In a 2015 study by IBM found the top two things millennials want from their job is to:

  • Make a positive impact on my organization (25%)
  • Help solve social and/or environmental challenges (22%)

More recently, there’s a clear and negative shift in how millennials feel their employers are handling the things they wanted from work. According to the 2018 Millennial Survey from Deloitte, 65% of millennials surveyed believed their businesses behave ethically in 2017. That number is down to 48% in 2018, marking a steep decline.

The numbers show a similar lack of trust in leadership as well, with a drop from 62% to 47% believing their business leaders are committed to help improve society. Those numbers are from 2017 to 2018, respectively.

Throwing more numbers in the mix, in 2016, a survey by Gallup indicated only 29% of millennials feel engaged at work. That was back in the good ol’ days before millennials lost trust in their companies and leadership.

I have a feeling that 29% number for millennial engagement hasn’t gone up.

The problem stems from a clear mismatch between what millennials want out of their job and what they’re getting. While the trend of “job-hopping millennials” was once considered a myth, with numbers like these it’s no wonder that trend has been increasing.

Here’s some tips for keeping your company on the right side of those numbers by setting up some clear expectations for onboarding millennials.

Hire the right person

It sounds obvious, but it’s worth pointing out. Too often “the right person” for companies means someone who checks off everything in the job description. Unfortunately, many business leaders hire only for skills, leaving off the cultural fit until problems start to manifest themselves. At that point, it’s too late.

Skills are important, but they can be taught. You can’t teach heart.

To get trust, you must give trust first. It’s hard to know where someone’s heart is at in an interview, but you can do your best to make sure your potential candidate understands your company’s values and mission. Start things out the right way and you’ll be more likely to attract the right person.

Set them up for success

The first day of a new job is nerve-racking enough. Before their first day, send out a box filled with a welcome package. Here’s a few suggestions for what to put inside:

  • Company-branded shirt. Remove the question of what to wear on their first day.
  • Map with directions to the office and where to park. Help remove any questions before they arise.
  • HR paperwork. When the paperwork is filled out before they arrive, you don’t have to spend the first day filling it out.
  • Picture frame. Encourage them to put a photo of loved ones in the frame to start decorating their office from day one.
  • Branded notebook and pen. There’s bound to be a lot of notes to take as they’re getting up to speed. Be proactive in providing them the tools they need.

Rather than letting your new hires figure things out on their own, help them out. Let them know you’re thinking about them even when they’re not there. Out of sight, out of mind isn’t a thing at your company.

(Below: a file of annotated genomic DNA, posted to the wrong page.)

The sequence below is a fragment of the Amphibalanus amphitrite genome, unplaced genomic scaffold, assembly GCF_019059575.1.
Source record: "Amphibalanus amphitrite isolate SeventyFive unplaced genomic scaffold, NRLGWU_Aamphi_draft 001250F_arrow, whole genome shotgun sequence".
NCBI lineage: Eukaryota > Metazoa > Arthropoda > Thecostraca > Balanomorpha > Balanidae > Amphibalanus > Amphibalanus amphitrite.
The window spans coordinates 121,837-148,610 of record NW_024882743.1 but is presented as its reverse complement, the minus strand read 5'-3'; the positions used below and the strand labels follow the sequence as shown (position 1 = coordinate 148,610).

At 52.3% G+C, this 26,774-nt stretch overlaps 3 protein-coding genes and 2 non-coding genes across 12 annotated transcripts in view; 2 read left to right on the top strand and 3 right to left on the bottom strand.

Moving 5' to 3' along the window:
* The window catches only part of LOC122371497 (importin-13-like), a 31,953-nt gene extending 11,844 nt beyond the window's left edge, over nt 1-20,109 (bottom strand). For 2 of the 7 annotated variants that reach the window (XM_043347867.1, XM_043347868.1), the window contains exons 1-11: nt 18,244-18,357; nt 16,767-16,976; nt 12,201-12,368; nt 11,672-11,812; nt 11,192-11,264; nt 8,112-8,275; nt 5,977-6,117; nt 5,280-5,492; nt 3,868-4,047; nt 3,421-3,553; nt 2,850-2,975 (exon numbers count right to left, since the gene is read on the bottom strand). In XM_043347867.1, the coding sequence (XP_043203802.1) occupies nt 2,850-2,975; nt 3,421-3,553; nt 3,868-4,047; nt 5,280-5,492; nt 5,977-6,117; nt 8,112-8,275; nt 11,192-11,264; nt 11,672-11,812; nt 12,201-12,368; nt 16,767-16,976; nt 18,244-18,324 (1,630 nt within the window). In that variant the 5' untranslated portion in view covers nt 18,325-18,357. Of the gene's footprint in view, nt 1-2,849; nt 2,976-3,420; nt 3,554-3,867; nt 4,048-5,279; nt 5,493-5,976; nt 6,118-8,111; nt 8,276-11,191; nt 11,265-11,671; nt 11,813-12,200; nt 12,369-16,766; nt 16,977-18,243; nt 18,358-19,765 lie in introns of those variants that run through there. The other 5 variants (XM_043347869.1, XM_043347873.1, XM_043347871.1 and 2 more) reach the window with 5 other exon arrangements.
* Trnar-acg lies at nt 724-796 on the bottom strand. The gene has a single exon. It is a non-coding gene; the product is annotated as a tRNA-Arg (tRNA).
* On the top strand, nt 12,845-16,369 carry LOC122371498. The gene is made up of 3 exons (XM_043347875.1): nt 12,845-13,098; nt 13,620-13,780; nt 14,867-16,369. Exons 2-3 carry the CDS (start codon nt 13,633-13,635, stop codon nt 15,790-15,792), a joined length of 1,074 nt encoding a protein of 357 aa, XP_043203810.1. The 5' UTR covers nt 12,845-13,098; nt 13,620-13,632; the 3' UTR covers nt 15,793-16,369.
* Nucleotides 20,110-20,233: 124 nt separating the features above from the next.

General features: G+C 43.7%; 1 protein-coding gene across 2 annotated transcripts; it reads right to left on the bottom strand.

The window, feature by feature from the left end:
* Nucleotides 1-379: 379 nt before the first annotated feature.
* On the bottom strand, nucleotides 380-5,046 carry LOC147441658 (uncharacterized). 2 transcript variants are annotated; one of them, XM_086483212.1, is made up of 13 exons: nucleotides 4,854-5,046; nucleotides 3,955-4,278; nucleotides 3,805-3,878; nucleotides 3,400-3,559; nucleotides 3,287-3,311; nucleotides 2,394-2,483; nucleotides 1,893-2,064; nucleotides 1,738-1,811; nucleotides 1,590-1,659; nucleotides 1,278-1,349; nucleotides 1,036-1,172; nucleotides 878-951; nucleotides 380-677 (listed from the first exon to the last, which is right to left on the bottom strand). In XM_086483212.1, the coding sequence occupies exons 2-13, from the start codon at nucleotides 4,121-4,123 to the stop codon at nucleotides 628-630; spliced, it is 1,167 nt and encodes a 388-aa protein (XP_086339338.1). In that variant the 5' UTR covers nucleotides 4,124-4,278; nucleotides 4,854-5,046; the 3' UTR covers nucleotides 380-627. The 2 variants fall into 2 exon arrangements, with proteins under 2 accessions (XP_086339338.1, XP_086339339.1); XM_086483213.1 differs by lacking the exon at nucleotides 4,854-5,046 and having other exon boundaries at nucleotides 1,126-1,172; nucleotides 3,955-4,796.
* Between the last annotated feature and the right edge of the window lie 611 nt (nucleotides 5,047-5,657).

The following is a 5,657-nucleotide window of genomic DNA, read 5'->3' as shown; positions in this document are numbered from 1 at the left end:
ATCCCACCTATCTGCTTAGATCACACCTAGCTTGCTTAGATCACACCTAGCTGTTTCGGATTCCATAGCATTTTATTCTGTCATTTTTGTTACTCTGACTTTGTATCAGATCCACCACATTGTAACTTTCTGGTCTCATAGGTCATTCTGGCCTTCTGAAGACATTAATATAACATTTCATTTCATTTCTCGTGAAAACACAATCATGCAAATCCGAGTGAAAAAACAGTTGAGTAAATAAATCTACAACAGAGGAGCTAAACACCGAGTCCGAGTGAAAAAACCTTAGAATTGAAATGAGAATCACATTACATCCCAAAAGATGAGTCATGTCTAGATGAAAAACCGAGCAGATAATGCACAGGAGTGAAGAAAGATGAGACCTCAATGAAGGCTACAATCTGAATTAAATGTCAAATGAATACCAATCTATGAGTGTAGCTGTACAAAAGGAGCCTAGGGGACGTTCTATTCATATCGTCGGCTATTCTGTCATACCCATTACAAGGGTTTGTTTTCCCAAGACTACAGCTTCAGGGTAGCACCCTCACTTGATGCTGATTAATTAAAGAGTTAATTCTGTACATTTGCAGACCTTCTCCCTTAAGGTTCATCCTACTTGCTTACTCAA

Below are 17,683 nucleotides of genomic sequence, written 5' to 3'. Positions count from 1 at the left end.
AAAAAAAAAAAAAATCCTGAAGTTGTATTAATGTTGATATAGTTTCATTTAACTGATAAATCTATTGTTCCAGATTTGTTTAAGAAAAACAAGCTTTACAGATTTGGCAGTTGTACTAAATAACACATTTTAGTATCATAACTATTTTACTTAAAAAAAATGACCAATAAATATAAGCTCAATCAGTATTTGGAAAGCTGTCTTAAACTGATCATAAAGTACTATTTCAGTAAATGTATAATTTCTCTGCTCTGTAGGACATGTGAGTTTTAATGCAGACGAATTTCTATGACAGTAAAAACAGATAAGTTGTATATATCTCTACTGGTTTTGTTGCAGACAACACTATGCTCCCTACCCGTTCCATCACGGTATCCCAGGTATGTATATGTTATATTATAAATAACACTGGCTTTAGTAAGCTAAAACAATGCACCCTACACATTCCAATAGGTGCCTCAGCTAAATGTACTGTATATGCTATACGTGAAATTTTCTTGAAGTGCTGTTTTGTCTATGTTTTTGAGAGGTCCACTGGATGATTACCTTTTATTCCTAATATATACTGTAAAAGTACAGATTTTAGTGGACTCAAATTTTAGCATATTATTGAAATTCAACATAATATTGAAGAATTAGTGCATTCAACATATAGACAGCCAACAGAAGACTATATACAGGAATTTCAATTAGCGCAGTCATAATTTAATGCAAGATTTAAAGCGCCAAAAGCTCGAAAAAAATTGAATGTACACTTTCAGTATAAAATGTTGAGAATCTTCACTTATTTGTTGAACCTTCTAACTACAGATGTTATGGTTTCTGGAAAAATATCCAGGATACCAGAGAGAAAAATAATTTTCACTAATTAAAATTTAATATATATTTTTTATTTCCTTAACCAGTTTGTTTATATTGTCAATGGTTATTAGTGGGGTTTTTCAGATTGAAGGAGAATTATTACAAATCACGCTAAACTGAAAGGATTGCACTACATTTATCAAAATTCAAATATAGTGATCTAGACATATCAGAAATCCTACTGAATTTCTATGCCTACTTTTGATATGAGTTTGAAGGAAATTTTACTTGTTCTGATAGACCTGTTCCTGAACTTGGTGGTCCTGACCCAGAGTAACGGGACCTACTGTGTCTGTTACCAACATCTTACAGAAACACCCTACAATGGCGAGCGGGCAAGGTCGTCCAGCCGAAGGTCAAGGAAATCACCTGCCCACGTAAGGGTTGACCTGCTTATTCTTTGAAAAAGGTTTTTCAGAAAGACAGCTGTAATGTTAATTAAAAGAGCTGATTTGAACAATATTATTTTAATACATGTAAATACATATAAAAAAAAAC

Be deliberate. Be authentic.

Every company’s culture is unique, but they all have one. When your onboarding process fails to establish your company culture, your new hires will bring what they know with them. Before long, your culture will be a melting pot of previous experiences from across your company — something that’ll start to breed anger and frustration as everyone is rowing in different directions.

Instead, establish the baseline for your new hires. Some companies speak a good game to hire talent but fail to follow-through. The numbers we looked at earlier indicate millennials can tell when you’re trying to pull a bait and switch. Your company’s core values should be more than a poster decorating the wall. Throughout the onboarding experience and beyond, your values should be something authentic to you and your company.

team belonging

Look for ways to give BAM

Belonging, affirmation, and meaning (BAM). That’s what keeps your people working for you.

When you’re actively providing BAM for your long-time employees, it’s easier to share that with new hires. You can do this by creating what I like to call a navigator program. A navigator is a volunteer from your company who is assigned to help new hires navigate their first few weeks at your company.

Ideally, they’re on a different team than the new hire so they can act as a bridge between the new hire and anyone else in the company. Team leaders are great for answering questions, but sometimes there are questions your new hire won’t feel comfortable asking the team lead yet.

Have the navigator schedule lunches with themselves, the new hire and random groups of people. This will help the new hire get to know new people while still having someone they’re more comfortable around. See if your new hire has a free evening or weekend and schedule a big social event (e.g., bowling, an escape room, or laser tag) for the entire company to celebrate the new hire.

When you make them feel like they belong to the team early on, you’ll help their work have meaning. They’re not just punching buttons and working for the weekend. Deadlines and tasks won’t be completed because they must, but rather because they’re making a commitment to their coworkers — their friends.


As your company grows, you’ll have more opportunities to onboard new hires. Follow up with them while onboarding is still fresh, but they’ve had time to settle into your company. Practice active listening as you listen for ideas to improve. Not everything will be feasible, but this is a great way to get ideas for improving the onboarding experience for your company.


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